My legs were starting to feel a little worse for wear after the rigours of the first two days as Ii headed off into a misty morning along the Mt Lindesay Road. The first highlight for me was when we turned off the tarmac and onto a short cut, 32 km across dirt tracks, passing paddocks of cattle, even a donkey tried to follow me. As the clouds passed across an otherwise sunny sky, the cloud shadows dappled the landscape.
At the end of that track we found we had entered Queensland, hitting an unpleasantly busy highway connecting the two states. After Stanhope, I turned right on the Texas Road that bisected forest plantations, a bush reserve as I gradually gained altitude. The highlight of the day was the campsite Martin found besides Pike’s Creek. It was a beautiful long billabong, where the perfect white tree trunks were mirrored in the still waters.
Neil’s sister Sue and husband Bill and then Gavin’s partner Mel and their son Abel both paid us a visit at the camp spot on their ways to and from Queensland.
Day 4 – Pike’s Creek to North Star
142km (1361m climbing, 42km gravel)
Knowing that I was pretty much through the Great Dividing Range, I planned to cover bigger distances over the next two days to reach Moree, but Day 4 turned out to be more than I bargained for.
Firstly, as far as the steep hills went, there was a 30km long sting in the tail, coupled that this was the fourth arduous day in a row. After that, the land gradually flattened. About 20km from Texas, I stopped at the remnants of an abandoned mine at Silver Spur. I would have loved to investigate further but the area was fenced off as there were open shafts amongst the ruins. The area was a hive of mining from 1892-1914, where zinc, lead, silver, copper and small amounts of gold were found.
Texas, was the last town before crossing the Dumaresq River and back into NSW, had a very interesting museum dedicated to the Texas Rabbit Works. In the 1930’s trapping and processing rabbits, introduced and in plague proportions in the region (and across Australia), helped to sustain the local economy. Between 1930 and 1960, the Rabbit Works processed 6000 rabbits a day, for pelts and meet.
After Texas, the landscape did flatten out (in general) and I was doing well until the skies turned to gunmetal grey and I had to ride through a thunderstorm – I was soaked by the time I reached Yetman, but the challenge had only just begun.
I thought the road to North Star, my planned destination, might be minor, but in the rain, it was very slow going. Through the bushland, it was covered in large stones, probably to hold the mud at bay. Then the track reached the Gwydir Shire and I entered the flat, chocolate brown, fertile plains and my path became a little faster. In the end, I did 42km on the muddy surfaces to reach North Star in the dark.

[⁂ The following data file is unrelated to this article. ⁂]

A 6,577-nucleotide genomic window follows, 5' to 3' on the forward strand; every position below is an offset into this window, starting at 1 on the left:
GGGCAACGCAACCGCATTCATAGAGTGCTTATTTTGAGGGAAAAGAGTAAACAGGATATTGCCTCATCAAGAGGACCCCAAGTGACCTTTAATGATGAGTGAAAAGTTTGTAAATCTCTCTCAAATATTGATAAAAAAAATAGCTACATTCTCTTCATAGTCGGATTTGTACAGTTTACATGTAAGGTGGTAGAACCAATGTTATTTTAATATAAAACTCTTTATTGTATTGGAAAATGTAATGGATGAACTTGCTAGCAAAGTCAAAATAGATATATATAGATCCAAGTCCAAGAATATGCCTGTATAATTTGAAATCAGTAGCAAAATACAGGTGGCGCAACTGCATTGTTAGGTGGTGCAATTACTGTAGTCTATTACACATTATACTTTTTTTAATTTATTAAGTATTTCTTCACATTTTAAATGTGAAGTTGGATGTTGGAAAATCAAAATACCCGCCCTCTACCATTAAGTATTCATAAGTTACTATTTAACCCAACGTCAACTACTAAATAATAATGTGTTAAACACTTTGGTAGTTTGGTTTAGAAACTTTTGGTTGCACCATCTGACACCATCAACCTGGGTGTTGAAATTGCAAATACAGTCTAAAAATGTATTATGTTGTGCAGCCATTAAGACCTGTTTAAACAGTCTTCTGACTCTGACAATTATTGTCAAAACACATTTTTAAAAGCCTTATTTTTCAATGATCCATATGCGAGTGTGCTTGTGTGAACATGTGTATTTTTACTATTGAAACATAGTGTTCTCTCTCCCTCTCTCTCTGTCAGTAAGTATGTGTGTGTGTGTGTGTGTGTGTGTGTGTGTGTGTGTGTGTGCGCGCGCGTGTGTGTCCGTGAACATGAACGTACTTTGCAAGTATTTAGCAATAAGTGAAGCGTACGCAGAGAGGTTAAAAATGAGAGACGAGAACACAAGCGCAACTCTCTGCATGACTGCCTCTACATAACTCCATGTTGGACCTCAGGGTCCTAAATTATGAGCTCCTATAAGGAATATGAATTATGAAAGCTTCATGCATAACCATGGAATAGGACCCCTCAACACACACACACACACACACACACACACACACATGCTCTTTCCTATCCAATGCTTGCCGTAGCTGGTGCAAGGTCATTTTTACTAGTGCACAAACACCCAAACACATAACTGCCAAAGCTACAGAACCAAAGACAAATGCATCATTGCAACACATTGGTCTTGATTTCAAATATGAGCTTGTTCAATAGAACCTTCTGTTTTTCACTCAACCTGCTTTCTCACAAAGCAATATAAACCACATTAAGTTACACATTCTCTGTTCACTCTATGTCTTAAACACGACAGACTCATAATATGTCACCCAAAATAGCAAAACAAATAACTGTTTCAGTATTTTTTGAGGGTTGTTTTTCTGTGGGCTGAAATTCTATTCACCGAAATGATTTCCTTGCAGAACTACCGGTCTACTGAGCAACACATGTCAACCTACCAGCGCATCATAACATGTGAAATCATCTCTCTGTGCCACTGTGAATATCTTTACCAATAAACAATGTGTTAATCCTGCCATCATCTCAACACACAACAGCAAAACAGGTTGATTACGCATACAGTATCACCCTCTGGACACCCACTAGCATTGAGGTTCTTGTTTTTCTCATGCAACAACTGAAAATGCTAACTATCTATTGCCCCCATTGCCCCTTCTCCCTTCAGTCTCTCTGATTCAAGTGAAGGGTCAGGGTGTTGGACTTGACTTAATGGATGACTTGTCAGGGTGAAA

Day 5 – North Star to Keytah Farm (30km west of Moree)
In the daylight, I could really noted the vastness of these flat prosperous plains. I spotted all sorts of broad scale land use; crops such as cotton, wheat, legumes, sorghum and large cattle properties. I set off know that hail was forecast and an icy blast hit about an hour after I started. I had not been expecting such an arctic turn on this journey. At one point I struggled to go forward, the wind was so strong and the rain was ice-cold. My feet and hands were numb by the time I reached the support team. I ended up wearing Neil’s oily work gloves just to keep the cold off.
The final 25km into Moree along the busy Newell Highway, into the teeth of a stiff headwind, was the least favourite part of the journey so far. There seemed more trucks than cars, and they were often road trains with two or three trailers.
Moree is the major town of the affluent Moree Plains Shire, known for its artesian spas and art deco buildings. The town, built on the banks of the Mehi River, feature in the news about seven weeks ago when the Mehi rose 10.5 metres, flooding many homes and businesses. Riding through the town, I saw little evidence of the flooding event – something they are fairly accustomed to around there.
The goal of the first five days was to reach Keytah Farm, where I had been invited by owner and CEO of the Sundown Pastoral Company, David Statham to stay and learn about Keytah’s large scale, sustainable cropping operation, regenerative farming on a grand scale and much more. The next blog will feature our visit and what I found out and did on my rest day off the bike (other than finish writing this blog!).